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A Look at Messianic Prophecy: Hints and Signs of the Coming King in the Old Testament

Introduction

One of the most prominent themes throughout the Bible is the kingdom of God. The framework of Israel’s existence and self-understanding was formulated from God’s covenant with Israel and Israel’s servant to God the King. Israel is the people of the king, and the holy land is the land of the king’s rule. Given the Messiah is supposed to be the ideal representative of his people, He has a kingly role as well. Let’s look at some of the messianic texts in the Old Testament that speak about the kingly role of the Messiah.

Genesis 49:8-12:

Judah, your brothers shall praise you; Your hand shall be on the neck of your enemies; Your father’s sons shall bow down to you. “Judah is a lion’s whelp; From the prey, my son, you have gone up. He couches, he lies down as a lion, And as a lion, who dares rouse him up? “The scepter shall not depart from Judah, Nor the ruler’s staff from between his feet, until Shiloh comes, and to him shall be the obedience of the peoples. (Gen 49:8-12)-NASB

In the previous context (Gen. 49: 1-7) we see the following issues:

1. Jacob, prophesied various details as to the fortunes and fates of the descendants of these men.

2. God is revealing to Jacob the future history of his descendants.

3. The older brothers are disqualified from the birth-right (i.e., Reuben, Simon, Levi).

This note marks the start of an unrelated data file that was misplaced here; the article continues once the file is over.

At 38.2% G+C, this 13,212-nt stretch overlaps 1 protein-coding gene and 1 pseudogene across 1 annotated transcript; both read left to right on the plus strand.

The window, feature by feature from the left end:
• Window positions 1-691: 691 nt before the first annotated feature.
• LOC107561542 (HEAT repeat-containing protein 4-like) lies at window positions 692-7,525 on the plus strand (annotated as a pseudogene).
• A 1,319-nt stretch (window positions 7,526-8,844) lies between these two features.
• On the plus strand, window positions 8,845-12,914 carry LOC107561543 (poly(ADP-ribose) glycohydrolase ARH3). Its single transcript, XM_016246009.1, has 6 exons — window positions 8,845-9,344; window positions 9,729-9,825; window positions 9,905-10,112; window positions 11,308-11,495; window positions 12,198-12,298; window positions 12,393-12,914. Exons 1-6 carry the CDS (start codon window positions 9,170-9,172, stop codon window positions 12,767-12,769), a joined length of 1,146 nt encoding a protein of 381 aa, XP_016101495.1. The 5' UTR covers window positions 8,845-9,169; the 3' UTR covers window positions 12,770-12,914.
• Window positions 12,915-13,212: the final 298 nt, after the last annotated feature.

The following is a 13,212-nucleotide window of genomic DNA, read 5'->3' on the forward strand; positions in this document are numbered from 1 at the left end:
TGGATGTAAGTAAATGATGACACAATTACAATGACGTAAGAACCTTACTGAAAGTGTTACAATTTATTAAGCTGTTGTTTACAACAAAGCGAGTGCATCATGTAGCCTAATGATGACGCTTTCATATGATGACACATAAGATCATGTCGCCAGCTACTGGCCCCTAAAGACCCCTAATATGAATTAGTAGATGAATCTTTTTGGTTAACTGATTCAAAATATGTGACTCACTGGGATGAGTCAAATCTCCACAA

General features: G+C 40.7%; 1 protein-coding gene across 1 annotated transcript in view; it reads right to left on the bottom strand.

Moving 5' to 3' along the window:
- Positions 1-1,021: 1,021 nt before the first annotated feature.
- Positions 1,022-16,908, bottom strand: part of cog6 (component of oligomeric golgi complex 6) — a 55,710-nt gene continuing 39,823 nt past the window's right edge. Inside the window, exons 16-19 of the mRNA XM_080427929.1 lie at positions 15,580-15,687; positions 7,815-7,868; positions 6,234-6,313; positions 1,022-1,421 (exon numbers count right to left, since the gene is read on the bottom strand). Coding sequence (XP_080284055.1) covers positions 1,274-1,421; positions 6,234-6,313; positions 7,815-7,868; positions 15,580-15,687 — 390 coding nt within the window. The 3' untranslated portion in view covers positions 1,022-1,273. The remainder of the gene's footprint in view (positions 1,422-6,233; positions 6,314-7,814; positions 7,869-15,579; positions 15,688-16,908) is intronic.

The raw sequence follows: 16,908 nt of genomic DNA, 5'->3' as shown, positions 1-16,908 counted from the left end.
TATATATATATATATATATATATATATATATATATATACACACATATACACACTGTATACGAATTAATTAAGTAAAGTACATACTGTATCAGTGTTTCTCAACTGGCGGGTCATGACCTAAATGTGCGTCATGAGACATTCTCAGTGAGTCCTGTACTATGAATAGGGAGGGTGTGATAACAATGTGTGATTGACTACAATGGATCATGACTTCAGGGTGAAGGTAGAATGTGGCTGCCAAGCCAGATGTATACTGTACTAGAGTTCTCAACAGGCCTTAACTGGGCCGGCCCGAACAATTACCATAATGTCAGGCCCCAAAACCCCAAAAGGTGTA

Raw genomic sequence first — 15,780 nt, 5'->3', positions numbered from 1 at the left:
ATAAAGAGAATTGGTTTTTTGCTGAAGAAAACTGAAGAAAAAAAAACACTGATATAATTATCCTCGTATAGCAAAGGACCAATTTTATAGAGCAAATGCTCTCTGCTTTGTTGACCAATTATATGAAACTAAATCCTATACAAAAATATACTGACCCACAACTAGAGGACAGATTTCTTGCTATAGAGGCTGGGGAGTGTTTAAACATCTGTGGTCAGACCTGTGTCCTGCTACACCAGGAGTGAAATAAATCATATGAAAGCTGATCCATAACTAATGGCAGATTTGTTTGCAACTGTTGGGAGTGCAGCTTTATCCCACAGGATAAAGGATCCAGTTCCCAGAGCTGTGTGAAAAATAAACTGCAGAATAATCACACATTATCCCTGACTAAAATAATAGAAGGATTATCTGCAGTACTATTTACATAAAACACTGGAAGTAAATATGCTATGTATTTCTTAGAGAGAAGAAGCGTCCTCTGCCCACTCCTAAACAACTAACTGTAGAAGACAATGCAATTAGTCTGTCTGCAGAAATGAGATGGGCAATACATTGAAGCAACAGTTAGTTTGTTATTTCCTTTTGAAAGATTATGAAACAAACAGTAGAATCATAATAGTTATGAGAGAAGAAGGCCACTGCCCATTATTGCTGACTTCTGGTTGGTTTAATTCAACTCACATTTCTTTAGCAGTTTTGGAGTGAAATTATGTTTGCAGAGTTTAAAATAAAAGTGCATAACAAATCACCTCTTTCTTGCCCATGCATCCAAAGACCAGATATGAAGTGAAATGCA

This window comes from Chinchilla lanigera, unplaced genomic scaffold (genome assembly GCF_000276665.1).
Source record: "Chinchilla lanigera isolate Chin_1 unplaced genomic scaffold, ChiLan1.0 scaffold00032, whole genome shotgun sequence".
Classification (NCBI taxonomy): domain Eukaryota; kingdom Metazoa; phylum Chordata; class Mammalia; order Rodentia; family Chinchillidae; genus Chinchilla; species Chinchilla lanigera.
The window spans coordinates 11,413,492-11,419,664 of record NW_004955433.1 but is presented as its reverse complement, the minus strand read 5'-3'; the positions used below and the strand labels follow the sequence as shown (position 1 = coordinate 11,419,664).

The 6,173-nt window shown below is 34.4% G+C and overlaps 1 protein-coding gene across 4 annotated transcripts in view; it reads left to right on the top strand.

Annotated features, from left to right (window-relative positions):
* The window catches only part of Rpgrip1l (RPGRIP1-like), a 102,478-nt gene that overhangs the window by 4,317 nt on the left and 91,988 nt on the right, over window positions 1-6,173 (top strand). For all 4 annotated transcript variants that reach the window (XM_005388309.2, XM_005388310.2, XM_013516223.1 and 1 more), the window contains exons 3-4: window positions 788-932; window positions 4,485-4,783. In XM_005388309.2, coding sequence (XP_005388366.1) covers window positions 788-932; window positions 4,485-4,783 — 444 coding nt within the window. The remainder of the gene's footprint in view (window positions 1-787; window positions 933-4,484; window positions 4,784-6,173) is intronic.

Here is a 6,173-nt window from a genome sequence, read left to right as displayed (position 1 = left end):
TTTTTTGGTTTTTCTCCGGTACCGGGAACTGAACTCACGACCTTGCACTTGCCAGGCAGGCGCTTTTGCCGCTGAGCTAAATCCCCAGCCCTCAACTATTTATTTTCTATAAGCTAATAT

4. Jacob foretold a future for the tribe of Judah that pictures him as the preeminent son – the prominent tribe.

5. Judah: is the name of the son of Jacob/or the name of the southern kingdom of the divided nation of Israel. (1)

We see the following about this passage:

1. The Messiah has already been declared to be a man, descended from Abraham (Gen. 22:18)

2. His descent is now limited to being a son of Judah

3. He is going to be a King

4. The rule of Judah is envisioned by Jacob as extending beyond the borders of Israel to include the entire world.

We see in the prophecy that “Scepter” is a “symbol of kingly authority” and will remain in Judah’s hand until “Shiloh comes.” In the minds of the Jewish people, “Scepter” was linked with their right to apply and enforce the law of Moses upon the people, including the right to adjudicate capital cases and administer capital punishment. The prophecy declares that Judah will finally lose his tribal independence, and promises a supremacy over at least some of the other tribes until the advent of the Messiah. See more on this here: